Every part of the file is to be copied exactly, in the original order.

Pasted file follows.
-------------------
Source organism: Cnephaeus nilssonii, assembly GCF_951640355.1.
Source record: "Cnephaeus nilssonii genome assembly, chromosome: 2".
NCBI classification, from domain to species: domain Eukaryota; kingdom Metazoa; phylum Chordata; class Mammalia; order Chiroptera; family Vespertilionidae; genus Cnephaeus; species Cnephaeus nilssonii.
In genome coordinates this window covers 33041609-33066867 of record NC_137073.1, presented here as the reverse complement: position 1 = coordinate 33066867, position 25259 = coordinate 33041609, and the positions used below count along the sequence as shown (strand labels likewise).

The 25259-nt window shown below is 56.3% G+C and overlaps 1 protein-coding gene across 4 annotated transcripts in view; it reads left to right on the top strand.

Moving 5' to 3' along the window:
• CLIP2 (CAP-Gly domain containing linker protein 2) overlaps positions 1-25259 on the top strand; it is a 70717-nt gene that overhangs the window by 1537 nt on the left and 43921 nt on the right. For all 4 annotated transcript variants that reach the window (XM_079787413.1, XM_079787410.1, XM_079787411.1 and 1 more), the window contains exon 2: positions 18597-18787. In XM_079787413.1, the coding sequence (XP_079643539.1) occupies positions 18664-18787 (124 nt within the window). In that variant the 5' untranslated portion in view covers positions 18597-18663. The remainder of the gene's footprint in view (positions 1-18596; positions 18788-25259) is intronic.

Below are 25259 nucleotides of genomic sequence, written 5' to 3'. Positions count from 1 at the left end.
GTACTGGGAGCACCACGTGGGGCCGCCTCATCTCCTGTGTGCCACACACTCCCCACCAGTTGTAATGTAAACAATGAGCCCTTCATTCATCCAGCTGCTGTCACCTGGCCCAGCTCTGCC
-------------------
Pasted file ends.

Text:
Source organism: Cnephaeus nilssonii, assembly GCF_951640355.1.
Source record: "Cnephaeus nilssonii genome assembly, chromosome: 2".
NCBI classification, from domain to species: domain Eukaryota; kingdom Metazoa; phylum Chordata; class Mammalia; order Chiroptera; family Vespertilionidae; genus Cnephaeus; species Cnephaeus nilssonii.
In genome coordinates this window covers 33041609-33066867 of record NC_137073.1, presented here as the reverse complement: position 1 = coordinate 33066867, position 25259 = coordinate 33041609, and the positions used below count along the sequence as shown (strand labels likewise).

The 25259-nt window shown below is 56.3% G+C and overlaps 1 protein-coding gene across 4 annotated transcripts in view; it reads left to right on the top strand.

Moving 5' to 3' along the window:
• CLIP2 (CAP-Gly domain containing linker protein 2) overlaps positions 1-25259 on the top strand; it is a 70717-nt gene that overhangs the window by 1537 nt on the left and 43921 nt on the right. For all 4 annotated transcript variants that reach the window (XM_079787413.1, XM_079787410.1, XM_079787411.1 and 1 more), the window contains exon 2: positions 18597-18787. In XM_079787413.1, the coding sequence (XP_079643539.1) occupies positions 18664-18787 (124 nt within the window). In that variant the 5' untranslated portion in view covers positions 18597-18663. The remainder of the gene's footprint in view (positions 1-18596; positions 18788-25259) is intronic.

Below are 25259 nucleotides of genomic sequence, written 5' to 3'. Positions count from 1 at the left end.
GTACTGGGAGCACCACGTGGGGCCGCCTCATCTCCTGTGTGCCACACACTCCCCACCAGTTGTAATGTAAACAATGAGCCCTTCATTCATCCAGCTGCTGTCACCTGGCCCAGCTCTGCC